How do I apply for a Repeater or Packet Node?

Full details for applications can be found on the RSGB ETCC committee at its website http://www.ukrepeater.net

Where do I find information on Repeaters and Packet Nodes?

Full details are on the RSGB ETCC committee website, http://www.ukrepeater.net

How does my club inform RSGB of up-and-coming events for RadCom and GB2RS?

Send your info to radcom@rsgb.org.uk. This covers RadCom and GB2RS. The deadlines are printed in RadCom at the start of the “Around Your Region” section.

What is the e-mail address for GB2RS?

gb2rs@rsgb.org.uk

How can I subscribe to GB2RS?

Go to Update your personal or club membership information and ask us to add you to the mailing list.

Where do I find the latest rally information?

Refer to a recent edition of RadCom or check out the RSGB Events Site.

How do I tell RadCom about my rally?

Send an email with details to radcom@rsgb.org.uk. This covers both RadCom and GB2RS. The deadlines are printed in RadCom at the start of the “Around Your Region” section.

I have interference problems—where can I get advice?

Go to the EMC Matters pages, and if the advice does not help, feel free to contact one of the EMC Advisors who can be found on the EMC Technical Advisors page.

Where can I get general technical advice?

Either join the RSGBTech forum (at http://groups.yahoo.com/group/rsgbtech/) where you will find people able to help, or contact your local Regional Manager
(see the Regional Team pages.)

I’m interested in contests. Where can I find more information?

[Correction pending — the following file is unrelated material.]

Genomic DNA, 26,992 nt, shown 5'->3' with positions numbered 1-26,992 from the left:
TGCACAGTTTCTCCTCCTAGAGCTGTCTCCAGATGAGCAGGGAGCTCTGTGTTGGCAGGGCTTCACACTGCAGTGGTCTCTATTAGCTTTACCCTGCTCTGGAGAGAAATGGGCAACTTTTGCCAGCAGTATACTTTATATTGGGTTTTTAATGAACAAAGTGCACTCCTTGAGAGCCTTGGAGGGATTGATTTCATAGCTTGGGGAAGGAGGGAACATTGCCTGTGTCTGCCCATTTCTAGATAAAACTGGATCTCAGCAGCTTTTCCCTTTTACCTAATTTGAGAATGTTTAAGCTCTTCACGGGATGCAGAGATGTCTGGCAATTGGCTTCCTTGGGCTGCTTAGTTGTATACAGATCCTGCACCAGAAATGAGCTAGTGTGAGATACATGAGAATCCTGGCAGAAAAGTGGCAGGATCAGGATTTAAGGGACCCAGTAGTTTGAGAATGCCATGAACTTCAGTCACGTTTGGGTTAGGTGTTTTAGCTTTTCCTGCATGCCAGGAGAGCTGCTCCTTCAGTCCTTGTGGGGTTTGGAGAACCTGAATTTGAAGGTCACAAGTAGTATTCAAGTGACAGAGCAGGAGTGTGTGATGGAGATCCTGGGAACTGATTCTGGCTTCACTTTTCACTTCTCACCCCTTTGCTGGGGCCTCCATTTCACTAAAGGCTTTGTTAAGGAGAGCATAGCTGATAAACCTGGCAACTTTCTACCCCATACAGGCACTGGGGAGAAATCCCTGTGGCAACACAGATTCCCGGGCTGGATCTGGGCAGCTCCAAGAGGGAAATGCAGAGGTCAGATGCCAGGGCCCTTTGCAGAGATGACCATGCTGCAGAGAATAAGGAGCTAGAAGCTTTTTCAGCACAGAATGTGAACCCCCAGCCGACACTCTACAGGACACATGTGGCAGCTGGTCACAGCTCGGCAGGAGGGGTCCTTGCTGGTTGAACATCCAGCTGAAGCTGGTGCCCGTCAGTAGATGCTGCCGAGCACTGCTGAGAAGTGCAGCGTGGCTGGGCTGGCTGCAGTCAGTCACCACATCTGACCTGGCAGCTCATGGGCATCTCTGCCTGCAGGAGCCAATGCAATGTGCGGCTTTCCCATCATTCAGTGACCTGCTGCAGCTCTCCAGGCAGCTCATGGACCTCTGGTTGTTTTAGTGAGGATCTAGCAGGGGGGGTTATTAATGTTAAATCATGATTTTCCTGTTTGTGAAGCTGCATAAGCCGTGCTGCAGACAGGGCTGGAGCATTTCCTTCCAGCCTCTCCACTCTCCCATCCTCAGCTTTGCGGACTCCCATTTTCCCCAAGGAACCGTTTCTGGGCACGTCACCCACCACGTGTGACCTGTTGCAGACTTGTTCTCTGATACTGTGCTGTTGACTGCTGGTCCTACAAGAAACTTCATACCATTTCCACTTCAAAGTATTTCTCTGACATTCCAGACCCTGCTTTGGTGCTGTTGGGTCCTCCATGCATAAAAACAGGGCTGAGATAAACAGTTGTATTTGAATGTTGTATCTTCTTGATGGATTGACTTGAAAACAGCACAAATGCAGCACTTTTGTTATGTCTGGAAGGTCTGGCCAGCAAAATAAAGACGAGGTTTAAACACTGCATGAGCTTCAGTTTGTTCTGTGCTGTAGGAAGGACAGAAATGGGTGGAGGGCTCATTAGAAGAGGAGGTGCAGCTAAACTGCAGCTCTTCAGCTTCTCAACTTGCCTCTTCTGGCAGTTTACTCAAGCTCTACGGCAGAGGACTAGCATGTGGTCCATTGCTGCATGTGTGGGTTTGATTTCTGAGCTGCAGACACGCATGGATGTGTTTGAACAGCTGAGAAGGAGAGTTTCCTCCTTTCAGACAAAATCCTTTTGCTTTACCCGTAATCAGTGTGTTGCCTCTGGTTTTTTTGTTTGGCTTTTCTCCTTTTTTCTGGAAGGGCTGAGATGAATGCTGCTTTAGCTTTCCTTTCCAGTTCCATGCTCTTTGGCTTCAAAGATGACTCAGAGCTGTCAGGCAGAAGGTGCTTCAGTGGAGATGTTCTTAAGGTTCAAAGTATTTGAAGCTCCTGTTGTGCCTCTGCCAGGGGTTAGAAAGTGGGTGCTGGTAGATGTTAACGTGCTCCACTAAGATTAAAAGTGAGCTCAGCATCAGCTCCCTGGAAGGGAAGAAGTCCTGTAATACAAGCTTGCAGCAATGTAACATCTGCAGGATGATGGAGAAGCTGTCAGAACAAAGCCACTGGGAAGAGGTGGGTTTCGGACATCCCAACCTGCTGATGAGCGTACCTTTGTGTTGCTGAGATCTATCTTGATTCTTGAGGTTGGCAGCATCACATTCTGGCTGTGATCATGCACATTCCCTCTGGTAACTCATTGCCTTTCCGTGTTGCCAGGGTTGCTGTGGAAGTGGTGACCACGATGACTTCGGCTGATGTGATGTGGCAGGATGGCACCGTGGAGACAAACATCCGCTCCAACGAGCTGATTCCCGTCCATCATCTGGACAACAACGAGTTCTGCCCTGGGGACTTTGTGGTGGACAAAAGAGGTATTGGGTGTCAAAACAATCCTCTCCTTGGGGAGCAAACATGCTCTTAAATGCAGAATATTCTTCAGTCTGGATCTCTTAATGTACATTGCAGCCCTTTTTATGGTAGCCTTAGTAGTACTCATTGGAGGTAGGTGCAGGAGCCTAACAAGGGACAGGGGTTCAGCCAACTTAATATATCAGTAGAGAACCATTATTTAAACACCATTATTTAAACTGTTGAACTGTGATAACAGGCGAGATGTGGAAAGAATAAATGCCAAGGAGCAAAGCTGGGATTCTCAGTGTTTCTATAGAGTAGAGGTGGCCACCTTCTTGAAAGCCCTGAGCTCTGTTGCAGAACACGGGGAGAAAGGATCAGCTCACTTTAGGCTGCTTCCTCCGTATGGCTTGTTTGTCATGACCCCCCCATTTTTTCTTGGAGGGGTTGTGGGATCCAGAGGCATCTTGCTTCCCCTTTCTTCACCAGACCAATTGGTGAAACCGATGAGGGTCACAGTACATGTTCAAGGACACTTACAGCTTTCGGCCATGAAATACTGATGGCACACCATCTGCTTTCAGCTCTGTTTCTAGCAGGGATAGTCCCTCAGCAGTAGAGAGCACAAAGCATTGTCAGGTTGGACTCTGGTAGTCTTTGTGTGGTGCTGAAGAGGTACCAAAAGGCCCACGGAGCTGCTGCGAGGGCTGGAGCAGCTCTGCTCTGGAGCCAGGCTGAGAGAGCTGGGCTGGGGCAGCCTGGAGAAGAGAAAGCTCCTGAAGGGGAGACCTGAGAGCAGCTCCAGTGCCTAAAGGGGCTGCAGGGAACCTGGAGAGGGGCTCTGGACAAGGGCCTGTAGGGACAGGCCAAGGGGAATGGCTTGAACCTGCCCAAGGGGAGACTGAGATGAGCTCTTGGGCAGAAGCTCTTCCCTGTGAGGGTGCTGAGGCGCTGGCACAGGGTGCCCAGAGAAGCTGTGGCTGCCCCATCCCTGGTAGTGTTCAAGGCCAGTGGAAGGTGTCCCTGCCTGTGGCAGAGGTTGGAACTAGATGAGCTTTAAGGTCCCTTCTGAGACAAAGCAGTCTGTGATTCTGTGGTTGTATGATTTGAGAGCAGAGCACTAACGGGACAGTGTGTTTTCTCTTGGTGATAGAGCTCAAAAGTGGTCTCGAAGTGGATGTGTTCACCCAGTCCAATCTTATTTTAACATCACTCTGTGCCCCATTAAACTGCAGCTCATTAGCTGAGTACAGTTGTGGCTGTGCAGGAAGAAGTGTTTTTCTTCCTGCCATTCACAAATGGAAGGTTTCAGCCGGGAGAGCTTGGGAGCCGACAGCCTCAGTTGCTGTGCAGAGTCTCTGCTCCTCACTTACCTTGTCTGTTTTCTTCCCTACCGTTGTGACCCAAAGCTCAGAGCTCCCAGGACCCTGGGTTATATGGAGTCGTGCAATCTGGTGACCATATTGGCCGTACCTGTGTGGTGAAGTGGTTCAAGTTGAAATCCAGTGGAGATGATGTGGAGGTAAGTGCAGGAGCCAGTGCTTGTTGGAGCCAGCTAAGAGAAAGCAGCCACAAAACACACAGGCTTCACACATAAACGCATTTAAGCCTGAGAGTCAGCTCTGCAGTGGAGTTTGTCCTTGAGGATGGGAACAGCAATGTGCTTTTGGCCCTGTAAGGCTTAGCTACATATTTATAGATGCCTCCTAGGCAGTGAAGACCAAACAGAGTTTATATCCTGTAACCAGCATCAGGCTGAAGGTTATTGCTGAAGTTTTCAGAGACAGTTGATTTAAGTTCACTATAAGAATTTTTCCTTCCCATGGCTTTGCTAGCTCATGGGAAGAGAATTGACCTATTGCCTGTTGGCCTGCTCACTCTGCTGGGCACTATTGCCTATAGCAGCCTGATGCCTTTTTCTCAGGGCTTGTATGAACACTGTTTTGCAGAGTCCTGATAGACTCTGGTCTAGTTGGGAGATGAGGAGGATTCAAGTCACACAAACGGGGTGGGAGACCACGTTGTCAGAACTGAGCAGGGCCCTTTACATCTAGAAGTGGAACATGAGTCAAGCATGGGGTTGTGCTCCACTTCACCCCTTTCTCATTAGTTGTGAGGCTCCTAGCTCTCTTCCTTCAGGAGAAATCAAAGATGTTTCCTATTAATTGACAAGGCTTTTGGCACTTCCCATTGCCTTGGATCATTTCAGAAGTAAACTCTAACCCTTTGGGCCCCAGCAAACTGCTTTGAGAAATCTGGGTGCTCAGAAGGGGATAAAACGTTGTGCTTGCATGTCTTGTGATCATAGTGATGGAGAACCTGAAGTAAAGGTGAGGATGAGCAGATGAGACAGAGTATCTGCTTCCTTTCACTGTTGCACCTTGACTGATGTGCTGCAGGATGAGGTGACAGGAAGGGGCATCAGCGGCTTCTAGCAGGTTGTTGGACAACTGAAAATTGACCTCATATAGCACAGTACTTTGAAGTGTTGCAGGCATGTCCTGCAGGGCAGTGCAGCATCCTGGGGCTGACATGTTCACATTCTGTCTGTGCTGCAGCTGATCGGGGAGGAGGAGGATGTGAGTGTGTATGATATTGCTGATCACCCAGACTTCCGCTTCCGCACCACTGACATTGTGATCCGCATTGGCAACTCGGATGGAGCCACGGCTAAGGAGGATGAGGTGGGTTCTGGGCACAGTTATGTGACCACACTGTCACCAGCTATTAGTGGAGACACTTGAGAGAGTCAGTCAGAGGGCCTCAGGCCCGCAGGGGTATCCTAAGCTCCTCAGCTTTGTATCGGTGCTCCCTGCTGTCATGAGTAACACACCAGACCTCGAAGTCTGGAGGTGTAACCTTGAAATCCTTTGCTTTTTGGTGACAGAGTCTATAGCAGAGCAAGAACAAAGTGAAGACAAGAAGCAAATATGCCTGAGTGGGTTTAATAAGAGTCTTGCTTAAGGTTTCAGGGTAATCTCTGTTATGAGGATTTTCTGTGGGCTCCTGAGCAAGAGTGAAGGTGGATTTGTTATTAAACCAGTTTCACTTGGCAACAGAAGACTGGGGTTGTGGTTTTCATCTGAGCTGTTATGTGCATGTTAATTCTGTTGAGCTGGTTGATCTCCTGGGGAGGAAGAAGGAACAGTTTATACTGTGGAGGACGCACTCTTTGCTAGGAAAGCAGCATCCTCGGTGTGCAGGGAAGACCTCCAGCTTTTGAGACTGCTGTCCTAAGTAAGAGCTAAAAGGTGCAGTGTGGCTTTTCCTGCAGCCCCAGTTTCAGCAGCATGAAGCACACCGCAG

Go to the Radio Sport pages.

Do I need an amateur licence to transmit video from my model aircraft?

Airborne transmissions are specifically prohibited in all UK amateur radio licences.
The official information on radio controlled models is at http://stakeholders.ofcom.org.uk/spectrum/information/licence-exempt-radio-use/licence-exempt-devices/ofw311. Section 11 of the page discusses amateur radio, airborne operation and licence exempt video transmission. When we checked in January 2014, airborne transmissions were legal from compliant equipment (see links from ofw311) operating on the 5.8GHz band with a maximum power of 25mW EIRP. The best technique is to use a medium gain receiving aerial (10dBd or more) and a sensitive receiver; a range of around a mile should be quite possible. Further useful information about legal First Person View (FPV) video can be found at http://bmfa.org/Info/ModelFlyingTypes/FirstPersonView(FPV)/tabid/256/Default.aspx  (link checked August 2014).